This content is from: Wealth Management

A Tale of Two Courtships and How One Advisor Missed Out on Millions

Captrust spent years coaxing star advisor Daniel Esch to join it. One of them had the last laugh.

His RIA in Los Angeles was doing well. But when Mark Davis felt he was drifting from his partners in early 2009, he decided to start his own firm again. Then someone told him about Captrust.

Intrigued by the Raleigh, N.C.-based company, Davis called Captrust CEO Fielding Miller on a Sunday afternoon and became enamored by the private wealth manager, whose advisors, like him, primarily tended to corporate retirement plans. To this day, Davis has little interest in the operational tasks of entrepreneurship and admits to being a “lousy businessman” because of it. But Captrust promised to take care of those responsibilities, enabling Davis to spend more time with clients, and the RIA provided support he would have never gotten while running his own company.

After the call, Davis flew to Raleigh the following week to meet Miller and other executives in person. When he got back to L.A., he began a week of more serious due diligence, including a call with an advisor who recently joined the firm. Davis also asked his father-in-law, an “astute business person” and a former executive of IBM and Fidelity Investments, what he thought about the opportunity.

His advice? “Get as much stock as you can,” Davis recalled.

Within a month, Davis went from a stranger phoning to an employee of Captrust, where he has since worked for more than 10 years. “My only regret is I didn’t do it sooner. I look at my personal balance sheet and my single greatest asset is Captrust stock now.”

But Captrust courtships aren’t always that swift and not all stakeholders have benefitted like Davis.

Holding out on joining the RIA cost one advisor millions of dollars.

Daniel Esch first spoke to Miller in earnest about joining Captrust more than seven years before finally merging his $12 billion RIA in Minneapolis with Miller’s in 2014. Unlike other companies, Captrust was transparent about its financials in early discussions, Esch said. He was able to track its progress over time and when the decision became an easy one, he’d join.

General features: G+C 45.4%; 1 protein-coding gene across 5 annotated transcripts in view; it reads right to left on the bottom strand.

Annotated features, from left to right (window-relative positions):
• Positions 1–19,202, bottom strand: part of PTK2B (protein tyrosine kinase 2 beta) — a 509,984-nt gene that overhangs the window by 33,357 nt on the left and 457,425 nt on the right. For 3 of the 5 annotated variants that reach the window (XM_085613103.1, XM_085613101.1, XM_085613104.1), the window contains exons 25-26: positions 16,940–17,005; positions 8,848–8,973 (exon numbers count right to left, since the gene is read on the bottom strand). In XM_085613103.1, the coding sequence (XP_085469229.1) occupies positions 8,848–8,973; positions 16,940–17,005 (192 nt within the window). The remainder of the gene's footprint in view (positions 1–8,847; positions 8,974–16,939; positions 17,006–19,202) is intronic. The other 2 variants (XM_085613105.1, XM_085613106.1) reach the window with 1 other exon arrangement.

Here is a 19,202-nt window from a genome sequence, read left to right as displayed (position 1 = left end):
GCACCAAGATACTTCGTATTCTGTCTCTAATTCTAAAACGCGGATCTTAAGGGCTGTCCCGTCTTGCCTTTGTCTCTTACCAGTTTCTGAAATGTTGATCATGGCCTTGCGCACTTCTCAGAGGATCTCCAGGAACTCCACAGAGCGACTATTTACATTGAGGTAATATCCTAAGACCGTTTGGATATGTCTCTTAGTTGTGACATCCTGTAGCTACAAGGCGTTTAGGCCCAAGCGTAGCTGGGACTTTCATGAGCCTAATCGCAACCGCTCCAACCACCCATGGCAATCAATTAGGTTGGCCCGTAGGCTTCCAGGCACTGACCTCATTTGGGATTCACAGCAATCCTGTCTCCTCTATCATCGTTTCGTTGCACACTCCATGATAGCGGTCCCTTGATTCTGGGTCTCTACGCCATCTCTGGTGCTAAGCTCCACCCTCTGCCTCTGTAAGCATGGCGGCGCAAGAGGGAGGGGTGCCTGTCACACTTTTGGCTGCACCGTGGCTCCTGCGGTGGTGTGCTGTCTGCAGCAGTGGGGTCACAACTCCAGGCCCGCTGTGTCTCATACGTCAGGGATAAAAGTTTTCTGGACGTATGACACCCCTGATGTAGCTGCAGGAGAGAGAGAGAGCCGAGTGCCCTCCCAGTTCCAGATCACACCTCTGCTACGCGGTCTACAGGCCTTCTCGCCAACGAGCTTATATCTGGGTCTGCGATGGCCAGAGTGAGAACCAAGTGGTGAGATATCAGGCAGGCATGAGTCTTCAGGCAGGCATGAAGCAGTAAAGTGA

Esch was patient. Years ago, many of the early deals Captrust did compensated sellers with 50% stock and 50% cash. Esch wanted only equity in exchange for DCAdvisors. In the relatively small universe of retirement plan advisors, competitors point to cash transactions and tell companies their advisor is preparing for retirement, won’t be around much longer, and should consider hiring them instead. The equity stake showed his commitment to Captrust and his clients.

“I wasn't ready in 2006 or the early years of the courtship to really change my business and my structure. But I was also very cognizant that, as I entered a certain age group, that the valuation of my business was not going to increase. At some particular age, it would start to decrease, only in that competitors and so forth would start to weigh out the retirement day,” Esch said.

He also considered the growth trajectory of DCAdvisors and the opportunities for its employees if the RIA remained independent or folded into another.

After the seven-year deliberation, a deal with Captrust would finally satisfy Esch’s necessary criteria. But it wasn’t without cost. Between 2006 and 2014, Captrust’s assets continued to grow past $120 billion and the value of the company’s shares tripled. It now manages more than $290 billion.

As a result, Esch has missed out on millions of dollars and colleagues won’t let him live it down. “We’re merciless with him,” Davis said. Coworkers periodically play a game of “what if?” with Esch and his wife at company events.

“Dan ran a great company. He didn’t need to do anything different. He enjoyed those [entrepreneurial] parts and I think that's why it took him a long time,” Davis said.

Choosy about who it welcomes, no one joins the company out of a position of weakness, which makes the decision hard for some, John Curry, the chief marketing officer at Captrust, said. He expects another advisor to join Captrust in 2020 that the company has been in talks with more than seven years. 

If the new advisor is teased like Esch for not selling sooner, hopefully they also take it in good stride.

“I definitely made the right decision. The timing of it could have been perhaps a little earlier, but again, the stars needed to align for a lot of reasons, both professionally and personally. I think we got the formula right when it's all been said and done. I'm happy.”

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